US 7131950 B1 Abstract A system and method for artifact reduction in thermodilution for cardiac measurement is provided by both respiration artifacts and noise artifacts are reduced. The system and method detects the beginning of a respiration cycle and estimates a respiration artifact which is subtracted from the thermosignal recorded.
Claims(20) 1. A method for measuring average flow using thermodilution, the method comprising the steps of:
generating a pseudo-random heat pulse sequence;
measuring a thermal signal downstream of the generated psuedo-random heat pulse sequence;
generating a maximum length sequence noise estimate and a maximum length sequence average;
subtracting the maximum length sequence noise estimate from the maximum length sequence average to generate an average thermal pulse; and
estimating the average flow from the average thermal pulse.
2. The method of
3. The method of
4. A method for measuring average flow using thermodilution, the method comprising the steps of:
generating a pseudo-random heat pulse sequence;
measuring a thermal signal downstream of the generated heat pulse sequence;
subtracting an estimated periodic noise artifact from the measured thermal signal;
generating a maximum length sequence noise estimate and a maximum length sequence average;
subtracting the maximum length sequence noise estimate from the maximum length sequence average to generate an average thermal pulse; and
estimating the average flow from the average thermal pulse.
5. The method of
6. The method of
detecting a respiration cycle;
aligning and subtract an estimated average artifact from the thermal signal;
updating the estimated average artifact by averaging successive artifacts aligned by the respiration cycle detection.
7. The method of
8. The method of
9. The method of
detecting pressure fluctuations in a vein to generate a pressure fluctuation signal;
filtering the pressure fluctuation signal to reduce cardiac related pressure fluctuations; and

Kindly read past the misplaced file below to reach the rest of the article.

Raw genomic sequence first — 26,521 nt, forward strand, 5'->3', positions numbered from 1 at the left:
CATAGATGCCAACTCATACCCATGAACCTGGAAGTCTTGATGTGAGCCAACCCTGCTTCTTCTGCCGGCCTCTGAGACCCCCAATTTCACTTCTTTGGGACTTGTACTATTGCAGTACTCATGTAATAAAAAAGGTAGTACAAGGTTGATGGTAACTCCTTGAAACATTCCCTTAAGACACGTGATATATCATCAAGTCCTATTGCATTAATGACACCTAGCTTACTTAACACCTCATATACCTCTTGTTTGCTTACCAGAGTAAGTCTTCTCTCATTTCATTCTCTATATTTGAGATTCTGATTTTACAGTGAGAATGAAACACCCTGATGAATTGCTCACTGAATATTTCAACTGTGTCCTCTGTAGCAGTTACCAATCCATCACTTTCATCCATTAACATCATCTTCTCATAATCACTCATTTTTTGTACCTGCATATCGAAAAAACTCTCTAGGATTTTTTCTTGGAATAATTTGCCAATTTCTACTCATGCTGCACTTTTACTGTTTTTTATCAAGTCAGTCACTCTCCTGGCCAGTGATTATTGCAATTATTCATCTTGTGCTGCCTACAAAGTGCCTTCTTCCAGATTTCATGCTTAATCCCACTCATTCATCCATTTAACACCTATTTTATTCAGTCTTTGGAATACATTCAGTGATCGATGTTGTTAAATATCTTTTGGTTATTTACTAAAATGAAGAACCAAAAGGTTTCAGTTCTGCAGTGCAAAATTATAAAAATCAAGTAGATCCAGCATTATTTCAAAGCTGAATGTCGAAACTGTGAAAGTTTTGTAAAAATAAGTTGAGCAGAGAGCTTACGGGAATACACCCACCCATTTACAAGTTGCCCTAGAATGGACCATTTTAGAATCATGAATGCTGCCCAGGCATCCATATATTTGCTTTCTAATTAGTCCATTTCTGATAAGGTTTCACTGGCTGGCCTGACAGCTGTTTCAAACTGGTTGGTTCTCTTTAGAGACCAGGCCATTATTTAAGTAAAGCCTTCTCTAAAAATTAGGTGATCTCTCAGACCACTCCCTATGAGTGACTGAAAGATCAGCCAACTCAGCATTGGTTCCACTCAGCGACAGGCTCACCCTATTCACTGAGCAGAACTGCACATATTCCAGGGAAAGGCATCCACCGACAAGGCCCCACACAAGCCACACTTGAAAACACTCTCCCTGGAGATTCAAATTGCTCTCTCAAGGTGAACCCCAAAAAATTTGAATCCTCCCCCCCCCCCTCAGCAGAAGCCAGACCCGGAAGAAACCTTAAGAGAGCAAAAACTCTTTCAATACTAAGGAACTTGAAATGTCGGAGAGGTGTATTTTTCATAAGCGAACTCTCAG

detecting when the pressure fluctuation signal crosses a threshold based on previous signal maxima.
10. The method of
11. The method of
12. The method of
13. The method of
14. A method for measuring average flow using thermodilution, the method comprising the steps of:
generating a heat pulse sequence;
measuring a thermal signal down steam from the generated heal pulse sequence;
subtracting an estimated periodic artifact from the measured thermal signal to generate a resulting thermal signal;
estimating the average flow from the resulting thermal signal;
wherein the step of subtracting the estimated periodic artifact comprises the steps of:
detecting a respiration cycle, aligning and subtracting an estimated average artifact from the measured thermal signal and updating the estimated average artifact by averaging successive artifacts aligned by the respiration cycle detection.
15. The method of
16. The method of
17. The method of
detecting pressure fluctuations in a vein to generate a pressure fluctuation signal;
filtering the pressure fluctuation signal to reduce cardiac related pressure fluctuations; and
detecting when the pressure fluctuation signal crosses a threshold based on a previous signal maxima.
18. The method of
19. The method of
20. The method of